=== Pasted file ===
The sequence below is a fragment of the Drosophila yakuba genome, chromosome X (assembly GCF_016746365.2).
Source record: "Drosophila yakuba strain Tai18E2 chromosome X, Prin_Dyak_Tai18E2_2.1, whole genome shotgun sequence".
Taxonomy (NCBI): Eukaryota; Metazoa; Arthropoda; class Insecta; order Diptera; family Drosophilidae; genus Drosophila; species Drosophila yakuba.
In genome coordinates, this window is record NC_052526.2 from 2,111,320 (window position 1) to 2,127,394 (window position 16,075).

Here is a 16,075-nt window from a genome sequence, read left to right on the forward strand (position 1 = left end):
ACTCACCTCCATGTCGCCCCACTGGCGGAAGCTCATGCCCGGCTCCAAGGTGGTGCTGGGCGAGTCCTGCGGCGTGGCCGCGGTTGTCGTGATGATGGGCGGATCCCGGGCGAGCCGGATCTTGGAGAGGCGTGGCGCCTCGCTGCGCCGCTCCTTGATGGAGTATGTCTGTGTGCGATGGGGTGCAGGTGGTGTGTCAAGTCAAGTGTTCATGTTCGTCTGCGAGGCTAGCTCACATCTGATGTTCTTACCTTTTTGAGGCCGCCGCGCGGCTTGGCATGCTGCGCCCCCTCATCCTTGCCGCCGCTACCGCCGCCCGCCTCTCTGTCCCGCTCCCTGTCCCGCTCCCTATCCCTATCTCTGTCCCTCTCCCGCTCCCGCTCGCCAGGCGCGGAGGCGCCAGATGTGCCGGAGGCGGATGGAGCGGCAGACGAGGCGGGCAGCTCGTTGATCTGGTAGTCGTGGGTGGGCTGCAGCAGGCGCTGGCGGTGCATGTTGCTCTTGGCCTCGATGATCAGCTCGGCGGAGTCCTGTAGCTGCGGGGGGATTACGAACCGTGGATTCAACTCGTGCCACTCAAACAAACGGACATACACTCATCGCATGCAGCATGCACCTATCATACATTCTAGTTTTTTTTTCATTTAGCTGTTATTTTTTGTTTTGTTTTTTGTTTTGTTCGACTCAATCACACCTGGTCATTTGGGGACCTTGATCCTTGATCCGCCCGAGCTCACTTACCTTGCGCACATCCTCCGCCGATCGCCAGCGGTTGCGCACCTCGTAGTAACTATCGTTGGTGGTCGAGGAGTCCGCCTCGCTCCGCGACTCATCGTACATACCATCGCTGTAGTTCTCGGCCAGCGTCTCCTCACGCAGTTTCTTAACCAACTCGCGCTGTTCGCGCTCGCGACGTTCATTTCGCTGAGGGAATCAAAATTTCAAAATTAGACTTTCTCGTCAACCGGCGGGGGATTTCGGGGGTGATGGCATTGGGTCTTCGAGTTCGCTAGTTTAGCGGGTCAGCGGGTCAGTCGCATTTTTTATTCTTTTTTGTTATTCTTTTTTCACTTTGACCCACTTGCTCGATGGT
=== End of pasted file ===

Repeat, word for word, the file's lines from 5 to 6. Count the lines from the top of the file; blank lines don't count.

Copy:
Here is a 16,075-nt window from a genome sequence, read left to right on the forward strand (position 1 = left end):
ACTCACCTCCATGTCGCCCCACTGGCGGAAGCTCATGCCCGGCTCCAAGGTGGTGCTGGGCGAGTCCTGCGGCGTGGCCGCGGTTGTCGTGATGATGGGCGGATCCCGGGCGAGCCGGATCTTGGAGAGGCGTGGCGCCTCGCTGCGCCGCTCCTTGATGGAGTATGTCTGTGTGCGATGGGGTGCAGGTGGTGTGTCAAGTCAAGTGTTCATGTTCGTCTGCGAGGCTAGCTCACATCTGATGTTCTTACCTTTTTGAGGCCGCCGCGCGGCTTGGCATGCTGCGCCCCCTCATCCTTGCCGCCGCTACCGCCGCCCGCCTCTCTGTCCCGCTCCCTGTCCCGCTCCCTATCCCTATCTCTGTCCCTCTCCCGCTCCCGCTCGCCAGGCGCGGAGGCGCCAGATGTGCCGGAGGCGGATGGAGCGGCAGACGAGGCGGGCAGCTCGTTGATCTGGTAGTCGTGGGTGGGCTGCAGCAGGCGCTGGCGGTGCATGTTGCTCTTGGCCTCGATGATCAGCTCGGCGGAGTCCTGTAGCTGCGGGGGGATTACGAACCGTGGATTCAACTCGTGCCACTCAAACAAACGGACATACACTCATCGCATGCAGCATGCACCTATCATACATTCTAGTTTTTTTTTCATTTAGCTGTTATTTTTTGTTTTGTTTTTTGTTTTGTTCGACTCAATCACACCTGGTCATTTGGGGACCTTGATCCTTGATCCGCCCGAGCTCACTTACCTTGCGCACATCCTCCGCCGATCGCCAGCGGTTGCGCACCTCGTAGTAACTATCGTTGGTGGTCGAGGAGTCCGCCTCGCTCCGCGACTCATCGTACATACCATCGCTGTAGTTCTCGGCCAGCGTCTCCTCACGCAGTTTCTTAACCAACTCGCGCTGTTCGCGCTCGCGACGTTCATTTCGCTGAGGGAATCAAAATTTCAAAATTAGACTTTCTCGTCAACCGGCGGGGGATTTCGGGGGTGATGGCATTGGGTCTTCGAGTTCGCTAGTTTAGCGGGTCAGCGGGTCAGTCGCATTTTTTATTCTTTTTTGTTATTCTTTTTTCACTTTGACCCACTTGCTCGATGGT